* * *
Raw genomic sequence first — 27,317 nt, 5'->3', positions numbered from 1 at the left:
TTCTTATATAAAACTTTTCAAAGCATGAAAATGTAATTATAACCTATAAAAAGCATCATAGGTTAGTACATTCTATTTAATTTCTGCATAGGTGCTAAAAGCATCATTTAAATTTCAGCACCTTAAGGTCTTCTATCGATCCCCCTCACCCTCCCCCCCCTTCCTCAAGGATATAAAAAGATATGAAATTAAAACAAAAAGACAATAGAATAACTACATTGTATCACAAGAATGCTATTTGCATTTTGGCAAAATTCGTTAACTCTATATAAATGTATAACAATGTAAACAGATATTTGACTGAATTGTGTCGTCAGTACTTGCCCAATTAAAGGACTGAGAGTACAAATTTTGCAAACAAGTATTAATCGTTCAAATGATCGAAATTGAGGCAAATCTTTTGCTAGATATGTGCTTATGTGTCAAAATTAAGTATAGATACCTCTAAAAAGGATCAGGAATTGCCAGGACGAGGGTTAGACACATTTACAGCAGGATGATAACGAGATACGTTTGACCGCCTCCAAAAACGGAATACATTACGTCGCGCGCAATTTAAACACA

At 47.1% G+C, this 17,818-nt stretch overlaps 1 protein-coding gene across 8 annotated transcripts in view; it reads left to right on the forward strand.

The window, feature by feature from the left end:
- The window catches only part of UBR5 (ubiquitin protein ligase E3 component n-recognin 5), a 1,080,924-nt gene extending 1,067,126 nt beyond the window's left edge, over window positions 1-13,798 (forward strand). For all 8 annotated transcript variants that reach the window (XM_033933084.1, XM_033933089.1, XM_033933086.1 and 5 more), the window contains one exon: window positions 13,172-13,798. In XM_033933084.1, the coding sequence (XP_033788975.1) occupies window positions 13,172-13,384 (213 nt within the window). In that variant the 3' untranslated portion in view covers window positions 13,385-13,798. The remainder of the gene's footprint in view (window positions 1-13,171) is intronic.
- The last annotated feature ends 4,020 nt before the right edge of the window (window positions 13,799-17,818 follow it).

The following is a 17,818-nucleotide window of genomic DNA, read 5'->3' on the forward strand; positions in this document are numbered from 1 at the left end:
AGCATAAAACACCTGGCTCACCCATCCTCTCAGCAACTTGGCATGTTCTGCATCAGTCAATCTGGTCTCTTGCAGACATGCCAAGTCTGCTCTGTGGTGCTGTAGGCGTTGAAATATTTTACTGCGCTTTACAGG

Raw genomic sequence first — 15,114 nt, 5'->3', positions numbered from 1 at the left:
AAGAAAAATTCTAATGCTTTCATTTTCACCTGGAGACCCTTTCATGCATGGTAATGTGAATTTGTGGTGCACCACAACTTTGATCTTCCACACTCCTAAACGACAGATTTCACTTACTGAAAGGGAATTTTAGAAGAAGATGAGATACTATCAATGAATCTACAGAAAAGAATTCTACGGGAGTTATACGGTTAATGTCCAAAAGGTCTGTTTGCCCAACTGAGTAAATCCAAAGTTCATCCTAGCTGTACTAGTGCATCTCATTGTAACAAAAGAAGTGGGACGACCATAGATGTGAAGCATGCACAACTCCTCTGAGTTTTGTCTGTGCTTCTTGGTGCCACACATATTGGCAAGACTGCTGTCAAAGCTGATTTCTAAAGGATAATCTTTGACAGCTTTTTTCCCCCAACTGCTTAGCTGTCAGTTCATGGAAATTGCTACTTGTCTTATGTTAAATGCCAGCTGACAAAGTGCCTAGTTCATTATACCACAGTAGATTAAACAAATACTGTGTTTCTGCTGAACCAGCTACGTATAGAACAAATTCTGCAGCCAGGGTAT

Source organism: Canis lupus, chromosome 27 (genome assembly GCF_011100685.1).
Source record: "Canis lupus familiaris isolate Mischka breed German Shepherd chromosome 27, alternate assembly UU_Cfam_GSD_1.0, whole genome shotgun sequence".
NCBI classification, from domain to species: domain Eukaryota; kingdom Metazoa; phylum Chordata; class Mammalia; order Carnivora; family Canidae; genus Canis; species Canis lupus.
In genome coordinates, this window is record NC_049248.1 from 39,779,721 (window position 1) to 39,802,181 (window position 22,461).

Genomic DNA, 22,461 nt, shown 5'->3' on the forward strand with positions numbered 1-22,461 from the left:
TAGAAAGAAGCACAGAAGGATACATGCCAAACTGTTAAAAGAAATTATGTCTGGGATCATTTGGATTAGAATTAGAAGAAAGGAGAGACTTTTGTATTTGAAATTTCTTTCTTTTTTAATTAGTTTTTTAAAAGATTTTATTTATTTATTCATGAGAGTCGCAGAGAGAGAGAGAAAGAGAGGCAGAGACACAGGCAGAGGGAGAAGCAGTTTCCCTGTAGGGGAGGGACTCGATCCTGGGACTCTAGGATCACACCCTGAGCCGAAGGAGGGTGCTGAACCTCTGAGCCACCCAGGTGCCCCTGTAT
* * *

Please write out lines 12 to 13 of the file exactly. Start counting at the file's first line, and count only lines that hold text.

Source record: "Canis lupus familiaris isolate Mischka breed German Shepherd chromosome 27, alternate assembly UU_Cfam_GSD_1.0, whole genome shotgun sequence".
NCBI classification, from domain to species: domain Eukaryota; kingdom Metazoa; phylum Chordata; class Mammalia; order Carnivora; family Canidae; genus Canis; species Canis lupus.